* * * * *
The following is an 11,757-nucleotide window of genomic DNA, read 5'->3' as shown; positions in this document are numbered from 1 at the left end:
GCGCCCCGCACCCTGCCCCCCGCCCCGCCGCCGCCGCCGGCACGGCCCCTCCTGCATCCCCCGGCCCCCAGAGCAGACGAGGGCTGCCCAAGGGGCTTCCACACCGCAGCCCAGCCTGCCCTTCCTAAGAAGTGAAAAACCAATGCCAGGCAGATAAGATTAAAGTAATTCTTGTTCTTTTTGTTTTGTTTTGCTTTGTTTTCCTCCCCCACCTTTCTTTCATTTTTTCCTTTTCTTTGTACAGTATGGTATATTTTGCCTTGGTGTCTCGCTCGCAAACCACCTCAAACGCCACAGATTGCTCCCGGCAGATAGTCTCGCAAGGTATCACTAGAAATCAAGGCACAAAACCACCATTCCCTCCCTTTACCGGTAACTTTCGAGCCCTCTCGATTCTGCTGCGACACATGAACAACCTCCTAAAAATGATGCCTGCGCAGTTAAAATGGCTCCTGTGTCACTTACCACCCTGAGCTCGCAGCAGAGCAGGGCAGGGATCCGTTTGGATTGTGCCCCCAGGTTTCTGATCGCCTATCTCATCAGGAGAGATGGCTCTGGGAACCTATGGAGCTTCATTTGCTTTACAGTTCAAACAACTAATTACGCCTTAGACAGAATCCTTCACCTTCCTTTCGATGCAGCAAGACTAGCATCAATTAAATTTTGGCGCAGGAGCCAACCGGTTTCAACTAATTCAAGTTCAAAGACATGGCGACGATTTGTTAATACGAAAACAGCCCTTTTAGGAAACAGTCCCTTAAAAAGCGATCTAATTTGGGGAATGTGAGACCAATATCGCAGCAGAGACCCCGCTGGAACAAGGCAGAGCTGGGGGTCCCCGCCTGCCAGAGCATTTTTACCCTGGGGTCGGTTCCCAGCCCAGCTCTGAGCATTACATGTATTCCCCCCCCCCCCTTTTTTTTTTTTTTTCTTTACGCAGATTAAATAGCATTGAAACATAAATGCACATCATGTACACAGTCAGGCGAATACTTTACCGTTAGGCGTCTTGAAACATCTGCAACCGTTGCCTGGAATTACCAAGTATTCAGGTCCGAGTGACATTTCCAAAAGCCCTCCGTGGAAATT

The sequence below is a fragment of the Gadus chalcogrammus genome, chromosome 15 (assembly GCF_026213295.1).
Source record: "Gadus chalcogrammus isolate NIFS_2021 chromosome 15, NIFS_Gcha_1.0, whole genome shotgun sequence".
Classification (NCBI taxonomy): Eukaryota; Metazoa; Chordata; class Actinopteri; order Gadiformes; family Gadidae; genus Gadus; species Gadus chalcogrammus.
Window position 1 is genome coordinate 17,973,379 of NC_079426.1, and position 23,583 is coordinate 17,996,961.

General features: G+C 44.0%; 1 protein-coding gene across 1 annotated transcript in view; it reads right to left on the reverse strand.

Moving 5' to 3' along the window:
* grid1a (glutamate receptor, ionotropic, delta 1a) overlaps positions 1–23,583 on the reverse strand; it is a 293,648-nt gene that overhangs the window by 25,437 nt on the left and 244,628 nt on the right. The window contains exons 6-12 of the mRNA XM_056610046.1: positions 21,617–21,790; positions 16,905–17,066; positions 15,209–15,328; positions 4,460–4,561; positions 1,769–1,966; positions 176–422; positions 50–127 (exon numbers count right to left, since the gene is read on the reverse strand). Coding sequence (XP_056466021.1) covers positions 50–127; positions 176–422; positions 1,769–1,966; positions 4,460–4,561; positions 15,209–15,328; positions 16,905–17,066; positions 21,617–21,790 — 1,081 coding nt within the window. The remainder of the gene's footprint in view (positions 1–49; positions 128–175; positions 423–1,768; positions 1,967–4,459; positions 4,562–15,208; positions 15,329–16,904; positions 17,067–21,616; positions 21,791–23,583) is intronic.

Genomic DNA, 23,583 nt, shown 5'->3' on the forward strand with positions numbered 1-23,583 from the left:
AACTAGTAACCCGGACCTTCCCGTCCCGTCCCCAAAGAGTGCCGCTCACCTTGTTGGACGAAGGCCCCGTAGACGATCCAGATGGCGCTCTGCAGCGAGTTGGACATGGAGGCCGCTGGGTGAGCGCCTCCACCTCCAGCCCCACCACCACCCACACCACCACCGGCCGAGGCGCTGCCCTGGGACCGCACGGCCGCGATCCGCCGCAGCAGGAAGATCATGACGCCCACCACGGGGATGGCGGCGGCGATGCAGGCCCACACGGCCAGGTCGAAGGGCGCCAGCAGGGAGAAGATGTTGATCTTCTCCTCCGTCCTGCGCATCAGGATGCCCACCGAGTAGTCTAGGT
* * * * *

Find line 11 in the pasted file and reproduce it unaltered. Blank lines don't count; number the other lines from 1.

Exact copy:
AACTAGTAACCCGGACCTTCCCGTCCCGTCCCCAAAGAGTGCCGCTCACCTTGTTGGACGAAGGCCCCGTAGACGATCCAGATGGCGCTCTGCAGCGAGTTGGACATGGAGGCCGCTGGGTGAGCGCCTCCACCTCCAGCCCCACCACCACCCACACCACCACCGGCCGAGGCGCTGCCCTGGGACCGCACGGCCGCGATCCGCCGCAGCAGGAAGATCATGACGCCCACCACGGGGATGGCGGCGGCGATGCAGGCCCACACGGCCAGGTCGAAGGGCGCCAGCAGGGAGAAGATGTTGATCTTCTCCTCCGTCCTGCGCATCAGGATGCCCACCGAGTAGTCTAGGT